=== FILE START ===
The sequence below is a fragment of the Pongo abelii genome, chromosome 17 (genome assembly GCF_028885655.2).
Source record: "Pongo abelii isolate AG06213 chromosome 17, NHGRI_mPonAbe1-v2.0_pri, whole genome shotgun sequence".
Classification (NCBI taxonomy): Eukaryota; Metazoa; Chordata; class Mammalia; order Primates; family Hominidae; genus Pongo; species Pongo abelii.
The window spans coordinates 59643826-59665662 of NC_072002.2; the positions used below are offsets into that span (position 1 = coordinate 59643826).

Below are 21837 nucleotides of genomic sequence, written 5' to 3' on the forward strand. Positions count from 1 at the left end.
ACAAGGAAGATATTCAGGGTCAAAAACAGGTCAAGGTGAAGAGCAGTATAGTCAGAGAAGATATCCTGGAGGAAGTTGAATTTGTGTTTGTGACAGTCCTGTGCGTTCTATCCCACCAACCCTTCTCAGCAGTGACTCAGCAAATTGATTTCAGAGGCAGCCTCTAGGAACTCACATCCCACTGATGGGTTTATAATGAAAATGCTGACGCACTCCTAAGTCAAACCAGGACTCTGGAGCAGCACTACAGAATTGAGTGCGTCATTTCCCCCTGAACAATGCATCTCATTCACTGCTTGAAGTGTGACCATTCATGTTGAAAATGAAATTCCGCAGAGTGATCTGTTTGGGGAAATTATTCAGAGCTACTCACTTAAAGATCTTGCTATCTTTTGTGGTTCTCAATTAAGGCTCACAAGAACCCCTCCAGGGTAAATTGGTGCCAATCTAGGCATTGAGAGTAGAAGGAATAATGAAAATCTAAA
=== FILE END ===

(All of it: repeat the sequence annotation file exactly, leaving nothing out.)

The sequence below is a fragment of the Pongo abelii genome, chromosome 17 (genome assembly GCF_028885655.2).
Source record: "Pongo abelii isolate AG06213 chromosome 17, NHGRI_mPonAbe1-v2.0_pri, whole genome shotgun sequence".
Classification (NCBI taxonomy): Eukaryota; Metazoa; Chordata; class Mammalia; order Primates; family Hominidae; genus Pongo; species Pongo abelii.
The window spans coordinates 59643826-59665662 of NC_072002.2; the positions used below are offsets into that span (position 1 = coordinate 59643826).

Below are 21837 nucleotides of genomic sequence, written 5' to 3' on the forward strand. Positions count from 1 at the left end.
ACAAGGAAGATATTCAGGGTCAAAAACAGGTCAAGGTGAAGAGCAGTATAGTCAGAGAAGATATCCTGGAGGAAGTTGAATTTGTGTTTGTGACAGTCCTGTGCGTTCTATCCCACCAACCCTTCTCAGCAGTGACTCAGCAAATTGATTTCAGAGGCAGCCTCTAGGAACTCACATCCCACTGATGGGTTTATAATGAAAATGCTGACGCACTCCTAAGTCAAACCAGGACTCTGGAGCAGCACTACAGAATTGAGTGCGTCATTTCCCCCTGAACAATGCATCTCATTCACTGCTTGAAGTGTGACCATTCATGTTGAAAATGAAATTCCGCAGAGTGATCTGTTTGGGGAAATTATTCAGAGCTACTCACTTAAAGATCTTGCTATCTTTTGTGGTTCTCAATTAAGGCTCACAAGAACCCCTCCAGGGTAAATTGGTGCCAATCTAGGCATTGAGAGTAGAAGGAATAATGAAAATCTAAA